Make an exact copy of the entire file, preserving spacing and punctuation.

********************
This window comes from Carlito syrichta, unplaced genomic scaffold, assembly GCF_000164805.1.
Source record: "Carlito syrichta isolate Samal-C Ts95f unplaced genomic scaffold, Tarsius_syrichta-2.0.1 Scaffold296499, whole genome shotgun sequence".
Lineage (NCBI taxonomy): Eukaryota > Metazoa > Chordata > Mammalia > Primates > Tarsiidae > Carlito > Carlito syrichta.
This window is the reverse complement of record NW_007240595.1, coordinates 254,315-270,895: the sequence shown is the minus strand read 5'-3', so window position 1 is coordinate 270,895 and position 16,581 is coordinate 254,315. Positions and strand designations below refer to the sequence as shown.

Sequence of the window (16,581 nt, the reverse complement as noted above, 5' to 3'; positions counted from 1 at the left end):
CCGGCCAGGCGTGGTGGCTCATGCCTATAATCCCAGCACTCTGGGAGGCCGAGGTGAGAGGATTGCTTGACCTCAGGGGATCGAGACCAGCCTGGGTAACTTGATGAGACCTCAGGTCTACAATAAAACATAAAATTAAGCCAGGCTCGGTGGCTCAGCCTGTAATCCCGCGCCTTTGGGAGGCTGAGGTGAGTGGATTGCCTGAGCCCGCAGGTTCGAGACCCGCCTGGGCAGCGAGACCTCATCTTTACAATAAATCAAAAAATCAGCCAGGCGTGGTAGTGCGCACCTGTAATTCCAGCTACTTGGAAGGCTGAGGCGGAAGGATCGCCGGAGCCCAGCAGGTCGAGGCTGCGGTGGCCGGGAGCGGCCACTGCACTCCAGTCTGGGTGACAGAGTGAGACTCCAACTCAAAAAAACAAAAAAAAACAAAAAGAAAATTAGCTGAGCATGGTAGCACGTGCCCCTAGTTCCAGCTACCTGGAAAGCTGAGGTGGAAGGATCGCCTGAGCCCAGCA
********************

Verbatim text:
This window comes from Carlito syrichta, unplaced genomic scaffold, assembly GCF_000164805.1.
Source record: "Carlito syrichta isolate Samal-C Ts95f unplaced genomic scaffold, Tarsius_syrichta-2.0.1 Scaffold296499, whole genome shotgun sequence".
Lineage (NCBI taxonomy): Eukaryota > Metazoa > Chordata > Mammalia > Primates > Tarsiidae > Carlito > Carlito syrichta.
This window is the reverse complement of record NW_007240595.1, coordinates 254,315-270,895: the sequence shown is the minus strand read 5'-3', so window position 1 is coordinate 270,895 and position 16,581 is coordinate 254,315. Positions and strand designations below refer to the sequence as shown.

Sequence of the window (16,581 nt, the reverse complement as noted above, 5' to 3'; positions counted from 1 at the left end):
CCGGCCAGGCGTGGTGGCTCATGCCTATAATCCCAGCACTCTGGGAGGCCGAGGTGAGAGGATTGCTTGACCTCAGGGGATCGAGACCAGCCTGGGTAACTTGATGAGACCTCAGGTCTACAATAAAACATAAAATTAAGCCAGGCTCGGTGGCTCAGCCTGTAATCCCGCGCCTTTGGGAGGCTGAGGTGAGTGGATTGCCTGAGCCCGCAGGTTCGAGACCCGCCTGGGCAGCGAGACCTCATCTTTACAATAAATCAAAAAATCAGCCAGGCGTGGTAGTGCGCACCTGTAATTCCAGCTACTTGGAAGGCTGAGGCGGAAGGATCGCCGGAGCCCAGCAGGTCGAGGCTGCGGTGGCCGGGAGCGGCCACTGCACTCCAGTCTGGGTGACAGAGTGAGACTCCAACTCAAAAAAACAAAAAAAAACAAAAAGAAAATTAGCTGAGCATGGTAGCACGTGCCCCTAGTTCCAGCTACCTGGAAAGCTGAGGTGGAAGGATCGCCTGAGCCCAGCA